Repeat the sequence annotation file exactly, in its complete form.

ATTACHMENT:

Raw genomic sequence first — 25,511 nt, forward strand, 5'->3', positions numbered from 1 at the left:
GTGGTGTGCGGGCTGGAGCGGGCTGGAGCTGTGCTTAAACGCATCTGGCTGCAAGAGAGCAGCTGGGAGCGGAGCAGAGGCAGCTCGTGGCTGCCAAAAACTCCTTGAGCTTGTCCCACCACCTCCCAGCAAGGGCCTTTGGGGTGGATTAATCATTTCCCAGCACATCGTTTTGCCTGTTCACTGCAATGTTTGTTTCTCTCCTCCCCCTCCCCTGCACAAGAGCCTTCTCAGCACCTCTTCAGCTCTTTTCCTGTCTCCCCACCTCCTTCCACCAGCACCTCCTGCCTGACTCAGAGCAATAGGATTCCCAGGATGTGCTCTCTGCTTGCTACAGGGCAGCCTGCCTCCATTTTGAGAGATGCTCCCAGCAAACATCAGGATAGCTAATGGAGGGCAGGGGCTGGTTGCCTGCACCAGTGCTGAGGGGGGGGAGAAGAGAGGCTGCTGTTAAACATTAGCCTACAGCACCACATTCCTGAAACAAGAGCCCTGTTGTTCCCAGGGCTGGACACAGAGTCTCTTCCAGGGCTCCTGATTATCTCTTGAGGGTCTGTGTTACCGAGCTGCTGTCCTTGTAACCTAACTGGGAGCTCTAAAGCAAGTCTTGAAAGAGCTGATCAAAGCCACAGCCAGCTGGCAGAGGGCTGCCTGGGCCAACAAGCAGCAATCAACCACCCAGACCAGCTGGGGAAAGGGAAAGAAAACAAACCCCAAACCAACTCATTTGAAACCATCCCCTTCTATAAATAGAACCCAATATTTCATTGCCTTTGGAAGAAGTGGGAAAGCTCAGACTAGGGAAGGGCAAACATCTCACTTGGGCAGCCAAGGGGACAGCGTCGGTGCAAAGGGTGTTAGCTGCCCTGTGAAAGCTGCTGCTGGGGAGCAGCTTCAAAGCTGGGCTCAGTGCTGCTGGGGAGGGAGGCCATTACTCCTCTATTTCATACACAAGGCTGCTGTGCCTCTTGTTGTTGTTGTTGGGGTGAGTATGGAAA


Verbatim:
Raw genomic sequence first — 25,511 nt, forward strand, 5'->3', positions numbered from 1 at the left:
GTGGTGTGCGGGCTGGAGCGGGCTGGAGCTGTGCTTAAACGCATCTGGCTGCAAGAGAGCAGCTGGGAGCGGAGCAGAGGCAGCTCGTGGCTGCCAAAAACTCCTTGAGCTTGTCCCACCACCTCCCAGCAAGGGCCTTTGGGGTGGATTAATCATTTCCCAGCACATCGTTTTGCCTGTTCACTGCAATGTTTGTTTCTCTCCTCCCCCTCCCCTGCACAAGAGCCTTCTCAGCACCTCTTCAGCTCTTTTCCTGTCTCCCCACCTCCTTCCACCAGCACCTCCTGCCTGACTCAGAGCAATAGGATTCCCAGGATGTGCTCTCTGCTTGCTACAGGGCAGCCTGCCTCCATTTTGAGAGATGCTCCCAGCAAACATCAGGATAGCTAATGGAGGGCAGGGGCTGGTTGCCTGCACCAGTGCTGAGGGGGGGGAGAAGAGAGGCTGCTGTTAAACATTAGCCTACAGCACCACATTCCTGAAACAAGAGCCCTGTTGTTCCCAGGGCTGGACACAGAGTCTCTTCCAGGGCTCCTGATTATCTCTTGAGGGTCTGTGTTACCGAGCTGCTGTCCTTGTAACCTAACTGGGAGCTCTAAAGCAAGTCTTGAAAGAGCTGATCAAAGCCACAGCCAGCTGGCAGAGGGCTGCCTGGGCCAACAAGCAGCAATCAACCACCCAGACCAGCTGGGGAAAGGGAAAGAAAACAAACCCCAAACCAACTCATTTGAAACCATCCCCTTCTATAAATAGAACCCAATATTTCATTGCCTTTGGAAGAAGTGGGAAAGCTCAGACTAGGGAAGGGCAAACATCTCACTTGGGCAGCCAAGGGGACAGCGTCGGTGCAAAGGGTGTTAGCTGCCCTGTGAAAGCTGCTGCTGGGGAGCAGCTTCAAAGCTGGGCTCAGTGCTGCTGGGGAGGGAGGCCATTACTCCTCTATTTCATACACAAGGCTGCTGTGCCTCTTGTTGTTGTTGTTGGGGTGAGTATGGAAA